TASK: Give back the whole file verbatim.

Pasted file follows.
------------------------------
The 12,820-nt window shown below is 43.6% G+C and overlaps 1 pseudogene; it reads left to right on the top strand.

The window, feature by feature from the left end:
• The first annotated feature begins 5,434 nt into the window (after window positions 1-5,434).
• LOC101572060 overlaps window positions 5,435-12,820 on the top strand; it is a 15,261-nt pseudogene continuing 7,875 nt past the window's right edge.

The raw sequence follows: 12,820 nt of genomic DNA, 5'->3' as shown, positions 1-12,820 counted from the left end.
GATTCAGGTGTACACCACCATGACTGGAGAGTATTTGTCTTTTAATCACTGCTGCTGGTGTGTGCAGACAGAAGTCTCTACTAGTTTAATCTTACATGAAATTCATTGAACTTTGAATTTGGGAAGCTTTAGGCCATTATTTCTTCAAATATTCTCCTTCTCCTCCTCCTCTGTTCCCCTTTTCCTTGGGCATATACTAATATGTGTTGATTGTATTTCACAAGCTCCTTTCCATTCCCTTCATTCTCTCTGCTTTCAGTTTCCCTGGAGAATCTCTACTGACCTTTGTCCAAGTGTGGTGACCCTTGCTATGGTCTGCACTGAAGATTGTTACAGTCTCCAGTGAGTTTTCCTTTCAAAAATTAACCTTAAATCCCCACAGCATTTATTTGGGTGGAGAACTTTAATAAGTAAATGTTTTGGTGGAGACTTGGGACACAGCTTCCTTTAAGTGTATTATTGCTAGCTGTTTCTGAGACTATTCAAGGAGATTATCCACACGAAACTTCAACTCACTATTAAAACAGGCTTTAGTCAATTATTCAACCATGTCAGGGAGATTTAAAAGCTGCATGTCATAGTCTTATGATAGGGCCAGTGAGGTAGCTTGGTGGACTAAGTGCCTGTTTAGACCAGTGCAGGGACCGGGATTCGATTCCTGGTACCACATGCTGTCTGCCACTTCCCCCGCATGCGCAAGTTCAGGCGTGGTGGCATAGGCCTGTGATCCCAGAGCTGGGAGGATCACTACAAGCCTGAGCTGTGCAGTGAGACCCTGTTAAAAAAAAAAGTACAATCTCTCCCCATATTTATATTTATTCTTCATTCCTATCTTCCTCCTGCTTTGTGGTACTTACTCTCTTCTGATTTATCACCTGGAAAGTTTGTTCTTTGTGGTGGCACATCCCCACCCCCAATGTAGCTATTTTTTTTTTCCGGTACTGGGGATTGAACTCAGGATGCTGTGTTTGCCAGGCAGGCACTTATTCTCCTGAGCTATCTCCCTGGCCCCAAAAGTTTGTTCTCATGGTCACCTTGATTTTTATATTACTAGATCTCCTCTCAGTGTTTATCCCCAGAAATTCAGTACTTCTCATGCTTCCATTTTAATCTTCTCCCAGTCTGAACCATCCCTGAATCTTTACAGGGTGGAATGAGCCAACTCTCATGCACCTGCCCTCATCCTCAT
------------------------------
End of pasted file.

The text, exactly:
The 12,820-nt window shown below is 43.6% G+C and overlaps 1 pseudogene; it reads left to right on the top strand.

The window, feature by feature from the left end:
• The first annotated feature begins 5,434 nt into the window (after window positions 1-5,434).
• LOC101572060 overlaps window positions 5,435-12,820 on the top strand; it is a 15,261-nt pseudogene continuing 7,875 nt past the window's right edge.

The raw sequence follows: 12,820 nt of genomic DNA, 5'->3' as shown, positions 1-12,820 counted from the left end.
GATTCAGGTGTACACCACCATGACTGGAGAGTATTTGTCTTTTAATCACTGCTGCTGGTGTGTGCAGACAGAAGTCTCTACTAGTTTAATCTTACATGAAATTCATTGAACTTTGAATTTGGGAAGCTTTAGGCCATTATTTCTTCAAATATTCTCCTTCTCCTCCTCCTCTGTTCCCCTTTTCCTTGGGCATATACTAATATGTGTTGATTGTATTTCACAAGCTCCTTTCCATTCCCTTCATTCTCTCTGCTTTCAGTTTCCCTGGAGAATCTCTACTGACCTTTGTCCAAGTGTGGTGACCCTTGCTATGGTCTGCACTGAAGATTGTTACAGTCTCCAGTGAGTTTTCCTTTCAAAAATTAACCTTAAATCCCCACAGCATTTATTTGGGTGGAGAACTTTAATAAGTAAATGTTTTGGTGGAGACTTGGGACACAGCTTCCTTTAAGTGTATTATTGCTAGCTGTTTCTGAGACTATTCAAGGAGATTATCCACACGAAACTTCAACTCACTATTAAAACAGGCTTTAGTCAATTATTCAACCATGTCAGGGAGATTTAAAAGCTGCATGTCATAGTCTTATGATAGGGCCAGTGAGGTAGCTTGGTGGACTAAGTGCCTGTTTAGACCAGTGCAGGGACCGGGATTCGATTCCTGGTACCACATGCTGTCTGCCACTTCCCCCGCATGCGCAAGTTCAGGCGTGGTGGCATAGGCCTGTGATCCCAGAGCTGGGAGGATCACTACAAGCCTGAGCTGTGCAGTGAGACCCTGTTAAAAAAAAAAGTACAATCTCTCCCCATATTTATATTTATTCTTCATTCCTATCTTCCTCCTGCTTTGTGGTACTTACTCTCTTCTGATTTATCACCTGGAAAGTTTGTTCTTTGTGGTGGCACATCCCCACCCCCAATGTAGCTATTTTTTTTTTCCGGTACTGGGGATTGAACTCAGGATGCTGTGTTTGCCAGGCAGGCACTTATTCTCCTGAGCTATCTCCCTGGCCCCAAAAGTTTGTTCTCATGGTCACCTTGATTTTTATATTACTAGATCTCCTCTCAGTGTTTATCCCCAGAAATTCAGTACTTCTCATGCTTCCATTTTAATCTTCTCCCAGTCTGAACCATCCCTGAATCTTTACAGGGTGGAATGAGCCAACTCTCATGCACCTGCCCTCATCCTCAT